91 F3d 172 Ensco Inc v. Komar Industries Inc
91 F.3d 172
ENSCO, INC., Plaintiff-Appellant,
KOMAR INDUSTRIES, INC. and Larry Koenig, Defendants-Appellees.
United States Court of Appeals, Federal Circuit.
June 28, 1996.
NOTICE: Federal Circuit Local Rule 47.6(b) states that opinions and orders which are designated as not citable as precedent shall not be employed or cited as precedent. This does not preclude assertion of issues of claim preclusion, issue preclusion, judicial estoppel, law of the case or the like based on a decision of the Court rendered in a nonprecedential opinion or order.
Before ARCHER, Chief Judge, CLEVENGER, and SCHALL, Circuit Judges.
ARCHER, Chief Judge.
Ensco Inc. appeals from the July 27, 1994 judgment of the United States District Court for the Eastern District of Arkansas, No. LR-C-93-159, dismissing Ensco's complaint and holding United States Patent No. 5,022,328 ('328 patent) invalid and unenforceable. We affirm.
Ensco brought suit against Komar Indus. Inc. (Komar) for infringement of its '328 patent. The '328 patent is directed to a method of using shredders in hazardous waste processing. The '328 patent was issued on June 11, 1991 to James Robertson, as sole inventor, and was subsequently assigned to Ensco. On July 25, 1994, by special interrogatory, the jury found the '328 patent invalid. On July 27, 1994, the court entered judgment on the jury verdict holding the patent invalid and, therefore, unenforceable. Accordingly, the court dismissed Ensco's complaint.
Ensco appeals to this court claiming that the district court erred in instructing the jury as to inventorship and on-sale bar.1 Ensco argues that these instructions were misleading, and therefore it should be afforded a new trial. The merits of the instructions are not properly before us for decision because Ensco failed to preserve these issues for appeal. Accordingly, we cannot decide these issues. Weinar v. Rollform Inc., 744 F.2d 797, 804-05, 223 USPQ 369, 372-73 (Fed.Cir.1984).
With respect to the inventorship instruction, Ensco did not object to the instruction and offered no curative instruction to replace it.2 Having raised no objection to the inventorship instruction during the trial, Ensco failed to preserve this issue for appeal. See Rollform, 744 F.2d at 808, 223 USPQ at 375; Modine Mfg. Co. v. Allen Group, Inc., 917 F.2d 538, 542, 16 USPQ2d 1622, 1625 (Fed.Cir.1990) (failure to object to a jury instruction at trial waives any possible appeal of the issue). Therefore, we need not reach the merits of Ensco's contention.
Ensco's appeal with respect to the on-sale bar instruction is nearly frivolous. Not only did Ensco fail to object to the on-sale bar instruction during the trial, and thereby fail to preserve the issue for appeal, but the instruction given to the jury was actually proffered by Ensco. Therefore, if there was any error in the instruction, such error was actually invited by Ensco. See Rollform, 744 F.2d at 808-09, 223 USPQ at 376. To the extent that Ensco is challenging the sufficiency of the evidence upon which the jury may have found the patent invalid because of the on-sale bar, this court has made clear in Biodex Corp. v. Loredan Biomedical, Inc., 946 F.2d 850, 862, 20 USPQ2d 1252, 1261 (Fed.Cir.1991), that "we cannot review the sufficiency of the evidence after a jury verdict absent some post-trial disposition, either by a deferred ruling or upon a post-verdict motion." Since there was no post-trial motion in this case, this issue is not properly before us for resolution.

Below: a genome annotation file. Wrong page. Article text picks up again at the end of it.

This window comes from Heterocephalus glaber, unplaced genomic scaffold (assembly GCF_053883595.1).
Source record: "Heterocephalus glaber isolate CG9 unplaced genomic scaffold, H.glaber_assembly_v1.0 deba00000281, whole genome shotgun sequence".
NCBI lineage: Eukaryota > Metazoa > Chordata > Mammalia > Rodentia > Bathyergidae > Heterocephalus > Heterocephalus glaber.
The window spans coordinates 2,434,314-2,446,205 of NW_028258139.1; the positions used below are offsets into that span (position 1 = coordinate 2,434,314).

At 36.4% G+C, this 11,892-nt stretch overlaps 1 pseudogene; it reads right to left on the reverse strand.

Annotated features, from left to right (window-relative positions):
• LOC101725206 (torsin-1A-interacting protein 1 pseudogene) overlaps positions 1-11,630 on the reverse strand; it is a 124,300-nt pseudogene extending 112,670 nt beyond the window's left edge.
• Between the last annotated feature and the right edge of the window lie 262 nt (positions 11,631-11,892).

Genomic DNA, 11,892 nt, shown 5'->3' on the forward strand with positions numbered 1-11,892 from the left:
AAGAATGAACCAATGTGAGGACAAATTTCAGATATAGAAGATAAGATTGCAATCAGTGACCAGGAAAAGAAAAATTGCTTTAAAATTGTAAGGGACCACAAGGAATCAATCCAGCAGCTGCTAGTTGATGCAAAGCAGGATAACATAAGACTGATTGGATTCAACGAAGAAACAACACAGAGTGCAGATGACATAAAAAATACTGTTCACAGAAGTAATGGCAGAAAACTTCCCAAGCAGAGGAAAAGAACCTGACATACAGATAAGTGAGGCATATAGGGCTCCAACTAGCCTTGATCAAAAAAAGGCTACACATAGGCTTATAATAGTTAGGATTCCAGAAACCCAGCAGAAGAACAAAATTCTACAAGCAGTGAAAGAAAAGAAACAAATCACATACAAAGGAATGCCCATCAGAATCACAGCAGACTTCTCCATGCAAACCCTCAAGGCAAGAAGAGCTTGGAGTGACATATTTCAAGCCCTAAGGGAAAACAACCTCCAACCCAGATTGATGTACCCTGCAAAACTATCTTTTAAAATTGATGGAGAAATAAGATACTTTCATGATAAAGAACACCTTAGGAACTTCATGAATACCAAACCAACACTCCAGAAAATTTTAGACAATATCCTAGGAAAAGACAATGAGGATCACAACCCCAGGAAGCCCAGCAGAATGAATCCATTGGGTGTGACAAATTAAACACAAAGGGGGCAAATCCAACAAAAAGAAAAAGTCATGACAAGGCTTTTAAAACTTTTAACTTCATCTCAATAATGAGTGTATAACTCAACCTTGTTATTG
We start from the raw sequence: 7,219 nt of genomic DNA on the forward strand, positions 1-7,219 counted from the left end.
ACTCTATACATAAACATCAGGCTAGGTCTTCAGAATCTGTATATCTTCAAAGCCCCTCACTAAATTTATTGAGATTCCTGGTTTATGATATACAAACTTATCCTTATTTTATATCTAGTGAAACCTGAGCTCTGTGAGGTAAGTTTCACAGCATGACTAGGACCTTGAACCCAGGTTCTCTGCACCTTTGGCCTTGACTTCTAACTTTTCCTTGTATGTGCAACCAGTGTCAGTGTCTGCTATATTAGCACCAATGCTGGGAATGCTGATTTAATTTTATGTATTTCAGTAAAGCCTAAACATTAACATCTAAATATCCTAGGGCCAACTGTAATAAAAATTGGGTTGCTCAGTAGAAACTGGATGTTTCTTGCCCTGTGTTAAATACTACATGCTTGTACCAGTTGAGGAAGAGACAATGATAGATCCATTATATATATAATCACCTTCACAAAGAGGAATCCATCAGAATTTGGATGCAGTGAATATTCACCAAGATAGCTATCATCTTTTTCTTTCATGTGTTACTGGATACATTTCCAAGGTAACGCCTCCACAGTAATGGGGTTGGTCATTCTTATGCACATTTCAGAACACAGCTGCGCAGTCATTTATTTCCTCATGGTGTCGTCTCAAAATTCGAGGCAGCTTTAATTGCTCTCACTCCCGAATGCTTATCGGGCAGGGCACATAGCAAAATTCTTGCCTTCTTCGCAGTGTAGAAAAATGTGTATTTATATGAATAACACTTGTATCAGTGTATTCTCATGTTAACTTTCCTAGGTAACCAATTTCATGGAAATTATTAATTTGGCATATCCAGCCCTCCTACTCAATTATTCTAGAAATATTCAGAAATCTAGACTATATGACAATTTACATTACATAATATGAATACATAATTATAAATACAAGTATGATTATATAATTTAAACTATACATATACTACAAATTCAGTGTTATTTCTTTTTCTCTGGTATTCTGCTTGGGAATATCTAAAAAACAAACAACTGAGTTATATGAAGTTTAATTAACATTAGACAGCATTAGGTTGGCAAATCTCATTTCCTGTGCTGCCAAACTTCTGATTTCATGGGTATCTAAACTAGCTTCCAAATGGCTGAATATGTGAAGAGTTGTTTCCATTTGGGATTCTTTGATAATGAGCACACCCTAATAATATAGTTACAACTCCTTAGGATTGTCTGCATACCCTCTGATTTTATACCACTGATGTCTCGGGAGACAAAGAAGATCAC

For the foregoing reasons, we affirm the judgment of the district court that the patent is invalid and unenforceable.3
Ensco also claims that it was not afforded a fair trial because of procedural errors before the district court. In particular, Ensco claims that the court improperly permitted Komar's counsel to ask leading questions and make speeches during the questioning. Procedural matters of the kind complained of here are committed to the sound discretion of the district court. Hendler v. United States, 952 F.2d 1364, 1379 (Fed.Cir.1991) ("As a general rule, trial courts are given wide discretion to manage the course of a trial, and to direct the conduct of counsel."). "Procedural errors that do not unfairly affect the outcome are to be ignored. Trials must be fair, not perfect." Newell Co. v. Kenney Mfg. Co., 864 F.2d 757, 765, 9 USPQ2d 1417, 1424 (Fed.Cir.1988). We are not persuaded that the district court abused its discretion in the procedural course of the trial below
The only objection raised by Ensco related to the district court's denial of Ensco's § 256 motion
Because Ensco failed to object to the jury instructions at the trial and, in any event, was not prejudiced by the instructions, we need not consider Komar's argument that there are six additional independent grounds that Ensco has not appealed which support the jury finding of invalidity